Marutirtha Hinglaj – which follows the terrible trials and tribulations of a team on a pilgrimage to the holy Hinglaj temple in the Baluchistan province of Pakistan – saw Sabitri give one of her greatest performances. She played the Padma, a pilgrim girl who falls in love with Thirumal (Uttam Kumar) – a young ascetic also on the same journey. Sabitri’s anguished shriek, ‘Thirumal! Thirumal!’ in one of the most dramatic moments of the film – when she helplessly watches her beloved Thirumal being slowly sucked into deadly quicksand – was one of the highlights of this epic film directed by Bikash Roy. The film was shot on location – the sand dunes of the coastal resort of Digha were imaginatively used as a substitute of the deserts of Baluchistan.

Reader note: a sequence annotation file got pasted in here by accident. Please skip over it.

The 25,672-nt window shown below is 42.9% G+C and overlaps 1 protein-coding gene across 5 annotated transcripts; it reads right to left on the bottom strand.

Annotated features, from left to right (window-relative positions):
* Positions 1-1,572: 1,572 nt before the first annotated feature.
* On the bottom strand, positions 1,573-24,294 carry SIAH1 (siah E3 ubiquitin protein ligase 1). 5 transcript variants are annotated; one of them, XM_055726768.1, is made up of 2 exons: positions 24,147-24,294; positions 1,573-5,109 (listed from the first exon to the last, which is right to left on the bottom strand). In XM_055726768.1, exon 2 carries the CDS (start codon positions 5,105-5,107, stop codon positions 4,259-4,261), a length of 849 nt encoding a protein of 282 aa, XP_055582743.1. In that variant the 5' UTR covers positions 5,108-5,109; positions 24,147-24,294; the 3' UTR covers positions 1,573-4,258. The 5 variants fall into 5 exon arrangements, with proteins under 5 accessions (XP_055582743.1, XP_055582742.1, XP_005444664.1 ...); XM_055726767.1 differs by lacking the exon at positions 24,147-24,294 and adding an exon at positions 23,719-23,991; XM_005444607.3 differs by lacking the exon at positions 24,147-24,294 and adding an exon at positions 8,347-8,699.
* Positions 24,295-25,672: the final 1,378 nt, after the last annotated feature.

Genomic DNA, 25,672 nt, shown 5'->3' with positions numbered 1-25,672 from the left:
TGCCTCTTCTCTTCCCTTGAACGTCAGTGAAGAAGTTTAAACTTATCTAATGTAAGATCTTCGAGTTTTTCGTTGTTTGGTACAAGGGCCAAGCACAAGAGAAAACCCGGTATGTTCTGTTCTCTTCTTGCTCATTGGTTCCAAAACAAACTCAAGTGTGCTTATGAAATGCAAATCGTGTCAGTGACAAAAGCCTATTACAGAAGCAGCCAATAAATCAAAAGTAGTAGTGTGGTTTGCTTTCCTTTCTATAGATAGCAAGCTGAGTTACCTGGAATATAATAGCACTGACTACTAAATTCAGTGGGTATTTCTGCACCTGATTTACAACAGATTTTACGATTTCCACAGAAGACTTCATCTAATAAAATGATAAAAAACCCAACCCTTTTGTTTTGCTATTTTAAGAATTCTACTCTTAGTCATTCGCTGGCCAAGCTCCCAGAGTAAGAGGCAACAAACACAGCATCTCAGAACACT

Nishipadma, directed by Aurobinda Mukherjee – the younger brother of the eminent writer Banaphool and one of the more accomplished and refined filmmakers working within the parameters of popular Bengali cinema – was another showcase of the Sabitri’s dramatic skills. Her portrayal of Pushpa – a sex worker who struggles to find a life of dignity for the sake of her son – won her high praise. The film also saw a brilliant performance by Uttam Kumar who played Ananga Roy – Pushpa’s patron and saviour. So great was Sabitri’s talent as an actor that at the time when Nishipadma was having a great run at the box-office, another of Sabitri’s comedy films, Kanamacchi, was released where she played the romantic interest of Anup Kumar – the actor who had played the role of the older Pushpa’s son in NishipadmaKanamachhi’scommercial success is an indicator of Sabitri’s acceptability among the audience in both the films.